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Be a Better Learner by Asking Questions

9 October 2018

Janie read Never Stop Learning: Stay Relevant, Reinvent Yourself, and Thrive by Bradley Staats and thought about how asking questions can help her to be a better learner.

Tags: janie read, learning, the next big idea club

Two weeks ago, I spent part of the week in the classroom of the leadership training program that I manage. I have supported this program for many years, but I haven’t been in the classroom for this portion of the training in quite some time. I enjoyed watching the process as my participants learned and practiced new concepts. At the end of the week, I found myself thinking about my latest selection from The Next Big Idea Club, Never Stop Learning: Stay Relevant, Reinvent Yourself, and Thrive by Bradley Staats.

One of the concepts that really resonated with me in Never Stop Learning is the importance of asking good questions. Staats said, “When we ask questions, we fill in the blanks in our own knowledge.” He shared several examples where a question was the catalyst for a major innovation. (Did you know Pandora was inspired by the question, “Can music I like be used to find new music for me?”) Staats also noted that asking questions to learn is common among young children; kids often spend 70-80% of their time asking questions. As we get older, we tend to stop asking so many questions, and that gets in the way of our learning.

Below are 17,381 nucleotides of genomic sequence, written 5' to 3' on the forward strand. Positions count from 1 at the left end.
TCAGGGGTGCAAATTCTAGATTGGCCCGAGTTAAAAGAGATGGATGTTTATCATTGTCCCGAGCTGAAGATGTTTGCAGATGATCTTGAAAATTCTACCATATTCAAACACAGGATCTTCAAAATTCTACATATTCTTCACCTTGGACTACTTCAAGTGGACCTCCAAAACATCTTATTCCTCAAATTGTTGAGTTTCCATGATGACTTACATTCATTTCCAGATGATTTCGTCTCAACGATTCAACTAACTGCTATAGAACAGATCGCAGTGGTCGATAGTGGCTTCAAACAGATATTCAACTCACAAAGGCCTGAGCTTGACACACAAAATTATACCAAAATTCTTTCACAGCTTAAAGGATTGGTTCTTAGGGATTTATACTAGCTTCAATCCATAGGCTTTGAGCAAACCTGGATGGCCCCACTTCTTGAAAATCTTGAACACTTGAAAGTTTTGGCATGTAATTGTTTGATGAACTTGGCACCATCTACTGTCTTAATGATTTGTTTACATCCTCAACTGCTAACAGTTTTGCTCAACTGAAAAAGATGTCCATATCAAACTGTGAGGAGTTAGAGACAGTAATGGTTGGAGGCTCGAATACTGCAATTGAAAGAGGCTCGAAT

I have seen how powerful asking questions can be and I got a good reminder of this when I was in the classroom. In addition to observing this group of leaders approach learning with curiosity and a lot of questions, our facilitators helped them practice stating their challenges in the form of a big “what if” question. I noticed that these challenges-as-questions sparked the imagination and invited others to share ideas as possibilities. It was powerful to see the immediate impact of a good question.

Even with this experience and knowing that asking questions can lead to better understanding, it is still sometimes hard for me to do it. I hate to bother people and sometimes I talk myself out of asking a question because I convince myself that it will be annoying to the other person. Staats said we should remember that people like to be asked questions. “We may fear that asking a question will make us look foolish or ignorant, but in fact, research shows that people see questioners as responsive and socially perceptive.” I am going to work on remembering this advice and reminding myself that asking questions is one of the best ways to learn.


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